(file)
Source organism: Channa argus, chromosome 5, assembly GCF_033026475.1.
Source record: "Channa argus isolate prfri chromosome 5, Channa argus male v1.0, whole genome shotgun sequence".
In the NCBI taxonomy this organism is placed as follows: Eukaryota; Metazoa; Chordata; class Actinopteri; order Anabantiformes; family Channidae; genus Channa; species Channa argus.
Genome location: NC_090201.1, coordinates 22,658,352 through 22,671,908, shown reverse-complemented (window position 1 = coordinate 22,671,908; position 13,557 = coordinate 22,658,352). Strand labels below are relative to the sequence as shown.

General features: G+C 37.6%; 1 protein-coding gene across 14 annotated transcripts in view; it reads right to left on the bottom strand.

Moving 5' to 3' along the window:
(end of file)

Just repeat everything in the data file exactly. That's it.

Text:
Source organism: Channa argus, chromosome 5, assembly GCF_033026475.1.
Source record: "Channa argus isolate prfri chromosome 5, Channa argus male v1.0, whole genome shotgun sequence".
In the NCBI taxonomy this organism is placed as follows: Eukaryota; Metazoa; Chordata; class Actinopteri; order Anabantiformes; family Channidae; genus Channa; species Channa argus.
Genome location: NC_090201.1, coordinates 22,658,352 through 22,671,908, shown reverse-complemented (window position 1 = coordinate 22,671,908; position 13,557 = coordinate 22,658,352). Strand labels below are relative to the sequence as shown.

General features: G+C 37.6%; 1 protein-coding gene across 14 annotated transcripts in view; it reads right to left on the bottom strand.

Moving 5' to 3' along the window: